• New center for engineering students part of city's larger energy plan

    By: Torie Wells


    CHARLOTTE, N.C. - In a walk-through Tuesday at UNC Charlotte’s new home for engineering students, project leaders showed off what they hope will attract students to Charlotte and keep them there after graduation.

    The classrooms, the labs and the equipment in the new Energy Production & Infrastructure Center are almost all ready.

    Students like Jason Anderson are anxious to spend their work hours in a brand-new building. Anderson said the engineering program at UNC Charlotte will help him get a job.

    The new space the university just built will help his fellow students get hands-on experience and prepare them for Charlotte's energy sector.

    "All those companies are here,  and in order to create a workforce for them, the EPIC center is very important for that," Anderson said.

    For months, Charlotte’s mayor has said that research and education are keys in making Charlotte an energy hub.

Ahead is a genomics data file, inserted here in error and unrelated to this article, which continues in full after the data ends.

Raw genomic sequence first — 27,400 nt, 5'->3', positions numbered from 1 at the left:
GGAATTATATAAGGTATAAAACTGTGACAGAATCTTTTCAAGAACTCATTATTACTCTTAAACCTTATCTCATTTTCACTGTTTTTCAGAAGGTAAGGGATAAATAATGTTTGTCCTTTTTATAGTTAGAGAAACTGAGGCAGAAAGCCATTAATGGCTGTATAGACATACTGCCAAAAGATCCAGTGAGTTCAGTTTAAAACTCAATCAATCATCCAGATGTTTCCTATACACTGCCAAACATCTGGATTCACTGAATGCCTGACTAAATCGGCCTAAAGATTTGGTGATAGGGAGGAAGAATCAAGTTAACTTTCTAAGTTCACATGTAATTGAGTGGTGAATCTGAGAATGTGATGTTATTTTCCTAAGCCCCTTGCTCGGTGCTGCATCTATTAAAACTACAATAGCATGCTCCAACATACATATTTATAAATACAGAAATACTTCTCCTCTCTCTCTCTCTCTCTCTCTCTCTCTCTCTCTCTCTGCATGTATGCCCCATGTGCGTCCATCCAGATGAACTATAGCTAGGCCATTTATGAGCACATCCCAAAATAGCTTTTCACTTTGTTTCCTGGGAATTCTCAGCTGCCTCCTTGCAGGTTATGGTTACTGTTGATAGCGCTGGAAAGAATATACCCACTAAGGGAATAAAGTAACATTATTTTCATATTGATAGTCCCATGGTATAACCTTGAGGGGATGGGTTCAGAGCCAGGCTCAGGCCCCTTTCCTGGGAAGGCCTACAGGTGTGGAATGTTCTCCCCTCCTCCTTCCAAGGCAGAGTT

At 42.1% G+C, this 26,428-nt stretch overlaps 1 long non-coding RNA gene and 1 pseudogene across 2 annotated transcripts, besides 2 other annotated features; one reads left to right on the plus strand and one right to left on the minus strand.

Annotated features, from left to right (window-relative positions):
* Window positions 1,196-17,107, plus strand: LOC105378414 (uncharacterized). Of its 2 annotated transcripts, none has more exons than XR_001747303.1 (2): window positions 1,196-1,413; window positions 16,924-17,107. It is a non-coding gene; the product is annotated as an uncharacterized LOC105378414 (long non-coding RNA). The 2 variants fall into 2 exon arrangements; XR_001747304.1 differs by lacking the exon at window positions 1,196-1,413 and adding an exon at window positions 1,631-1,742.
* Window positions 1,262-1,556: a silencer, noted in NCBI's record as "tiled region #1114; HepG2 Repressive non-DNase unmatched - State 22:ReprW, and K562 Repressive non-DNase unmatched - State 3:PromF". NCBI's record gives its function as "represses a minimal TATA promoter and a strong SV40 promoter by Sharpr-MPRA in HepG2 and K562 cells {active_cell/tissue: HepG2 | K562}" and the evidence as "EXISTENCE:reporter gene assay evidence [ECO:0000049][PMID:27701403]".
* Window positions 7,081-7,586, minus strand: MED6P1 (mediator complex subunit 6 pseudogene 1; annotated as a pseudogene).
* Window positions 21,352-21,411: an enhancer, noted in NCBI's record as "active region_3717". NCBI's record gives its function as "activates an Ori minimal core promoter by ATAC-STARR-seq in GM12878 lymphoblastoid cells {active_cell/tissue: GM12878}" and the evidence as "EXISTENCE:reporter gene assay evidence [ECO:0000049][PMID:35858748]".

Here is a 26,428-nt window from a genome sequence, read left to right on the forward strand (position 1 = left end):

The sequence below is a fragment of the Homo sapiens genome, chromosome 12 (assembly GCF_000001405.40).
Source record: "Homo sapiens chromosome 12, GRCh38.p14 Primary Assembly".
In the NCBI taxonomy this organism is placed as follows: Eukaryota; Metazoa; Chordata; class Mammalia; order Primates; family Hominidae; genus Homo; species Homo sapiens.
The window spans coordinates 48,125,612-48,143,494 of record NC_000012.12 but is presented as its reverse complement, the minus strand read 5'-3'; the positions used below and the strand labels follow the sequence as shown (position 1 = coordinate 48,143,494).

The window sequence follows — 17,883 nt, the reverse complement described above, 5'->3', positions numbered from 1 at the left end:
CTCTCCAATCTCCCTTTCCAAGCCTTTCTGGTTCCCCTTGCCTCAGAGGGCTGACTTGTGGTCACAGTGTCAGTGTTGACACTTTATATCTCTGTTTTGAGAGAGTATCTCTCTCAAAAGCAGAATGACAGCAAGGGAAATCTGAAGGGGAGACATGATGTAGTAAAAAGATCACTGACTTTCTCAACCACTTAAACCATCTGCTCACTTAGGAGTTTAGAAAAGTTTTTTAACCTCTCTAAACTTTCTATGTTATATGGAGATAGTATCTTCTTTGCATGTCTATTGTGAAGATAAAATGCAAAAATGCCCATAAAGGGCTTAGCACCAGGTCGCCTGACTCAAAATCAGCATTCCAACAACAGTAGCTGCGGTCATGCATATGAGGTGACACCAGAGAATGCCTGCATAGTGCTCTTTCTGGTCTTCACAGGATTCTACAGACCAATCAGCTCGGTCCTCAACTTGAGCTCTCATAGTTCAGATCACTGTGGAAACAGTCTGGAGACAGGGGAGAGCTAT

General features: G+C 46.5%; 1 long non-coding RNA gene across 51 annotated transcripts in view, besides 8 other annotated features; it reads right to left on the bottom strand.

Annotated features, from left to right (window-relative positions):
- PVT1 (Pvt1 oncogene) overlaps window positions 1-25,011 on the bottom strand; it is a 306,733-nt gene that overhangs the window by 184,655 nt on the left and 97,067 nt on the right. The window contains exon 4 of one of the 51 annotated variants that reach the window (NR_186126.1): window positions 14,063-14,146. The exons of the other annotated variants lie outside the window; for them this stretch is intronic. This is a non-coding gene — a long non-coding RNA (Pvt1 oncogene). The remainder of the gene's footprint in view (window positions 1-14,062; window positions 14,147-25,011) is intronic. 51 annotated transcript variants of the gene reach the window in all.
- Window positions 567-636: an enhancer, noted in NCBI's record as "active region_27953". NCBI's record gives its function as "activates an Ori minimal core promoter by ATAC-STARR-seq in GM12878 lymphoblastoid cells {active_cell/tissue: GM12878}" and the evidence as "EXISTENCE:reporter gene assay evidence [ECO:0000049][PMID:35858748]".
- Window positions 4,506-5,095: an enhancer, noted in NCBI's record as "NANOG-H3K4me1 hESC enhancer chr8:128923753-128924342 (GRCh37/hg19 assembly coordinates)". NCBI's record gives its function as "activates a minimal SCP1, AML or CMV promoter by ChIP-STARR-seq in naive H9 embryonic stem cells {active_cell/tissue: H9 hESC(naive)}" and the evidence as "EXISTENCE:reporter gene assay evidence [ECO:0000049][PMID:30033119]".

Dr. Johan Enslin said that is why the EPIC was built. They will teach students the skills local companies need and bring in people from the industry to teach and do research.

    "We are trying to get students from regional schools, get them into the energy program and hopefully and probably they will stay," said Dr. Enslin, the director of EPIC.

    Anderson is one of those local students and is proud his school is becoming known for energy.

    "That's a big opportunity for a lot of people," Anderson said.

    Officials said the EPIC is Gold LEED certified -- the second-best Leadership in Energy and Environmental Design rating used by the U.S. Green Building Council.  

    To find out more about the EPIC, click here.

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